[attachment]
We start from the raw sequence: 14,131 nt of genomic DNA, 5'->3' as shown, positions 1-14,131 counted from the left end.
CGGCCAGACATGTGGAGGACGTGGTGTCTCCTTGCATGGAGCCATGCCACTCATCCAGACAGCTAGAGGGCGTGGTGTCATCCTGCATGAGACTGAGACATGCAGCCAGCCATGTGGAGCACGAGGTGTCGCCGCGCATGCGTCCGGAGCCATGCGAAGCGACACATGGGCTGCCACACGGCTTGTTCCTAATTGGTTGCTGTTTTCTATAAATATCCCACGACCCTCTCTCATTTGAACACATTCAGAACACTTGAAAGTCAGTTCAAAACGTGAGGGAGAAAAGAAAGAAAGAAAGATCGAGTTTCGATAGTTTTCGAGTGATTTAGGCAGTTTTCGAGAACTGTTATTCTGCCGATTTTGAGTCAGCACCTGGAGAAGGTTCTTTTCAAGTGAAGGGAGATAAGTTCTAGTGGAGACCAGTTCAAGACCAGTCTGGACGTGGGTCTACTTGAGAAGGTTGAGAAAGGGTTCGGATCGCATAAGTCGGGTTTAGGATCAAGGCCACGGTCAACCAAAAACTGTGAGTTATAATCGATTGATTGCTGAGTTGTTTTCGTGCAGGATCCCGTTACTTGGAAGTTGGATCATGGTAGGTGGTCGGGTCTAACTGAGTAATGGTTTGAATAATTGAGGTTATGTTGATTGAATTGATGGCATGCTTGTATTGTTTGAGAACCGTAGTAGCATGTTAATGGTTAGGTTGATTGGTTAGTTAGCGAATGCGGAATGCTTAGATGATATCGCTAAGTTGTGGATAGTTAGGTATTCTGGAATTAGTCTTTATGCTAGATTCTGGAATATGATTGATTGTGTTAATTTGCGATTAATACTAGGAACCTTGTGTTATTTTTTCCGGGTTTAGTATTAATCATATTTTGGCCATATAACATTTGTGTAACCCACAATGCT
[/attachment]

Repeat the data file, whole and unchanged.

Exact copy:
We start from the raw sequence: 14,131 nt of genomic DNA, 5'->3' as shown, positions 1-14,131 counted from the left end.
CGGCCAGACATGTGGAGGACGTGGTGTCTCCTTGCATGGAGCCATGCCACTCATCCAGACAGCTAGAGGGCGTGGTGTCATCCTGCATGAGACTGAGACATGCAGCCAGCCATGTGGAGCACGAGGTGTCGCCGCGCATGCGTCCGGAGCCATGCGAAGCGACACATGGGCTGCCACACGGCTTGTTCCTAATTGGTTGCTGTTTTCTATAAATATCCCACGACCCTCTCTCATTTGAACACATTCAGAACACTTGAAAGTCAGTTCAAAACGTGAGGGAGAAAAGAAAGAAAGAAAGATCGAGTTTCGATAGTTTTCGAGTGATTTAGGCAGTTTTCGAGAACTGTTATTCTGCCGATTTTGAGTCAGCACCTGGAGAAGGTTCTTTTCAAGTGAAGGGAGATAAGTTCTAGTGGAGACCAGTTCAAGACCAGTCTGGACGTGGGTCTACTTGAGAAGGTTGAGAAAGGGTTCGGATCGCATAAGTCGGGTTTAGGATCAAGGCCACGGTCAACCAAAAACTGTGAGTTATAATCGATTGATTGCTGAGTTGTTTTCGTGCAGGATCCCGTTACTTGGAAGTTGGATCATGGTAGGTGGTCGGGTCTAACTGAGTAATGGTTTGAATAATTGAGGTTATGTTGATTGAATTGATGGCATGCTTGTATTGTTTGAGAACCGTAGTAGCATGTTAATGGTTAGGTTGATTGGTTAGTTAGCGAATGCGGAATGCTTAGATGATATCGCTAAGTTGTGGATAGTTAGGTATTCTGGAATTAGTCTTTATGCTAGATTCTGGAATATGATTGATTGTGTTAATTTGCGATTAATACTAGGAACCTTGTGTTATTTTTTCCGGGTTTAGTATTAATCATATTTTGGCCATATAACATTTGTGTAACCCACAATGCT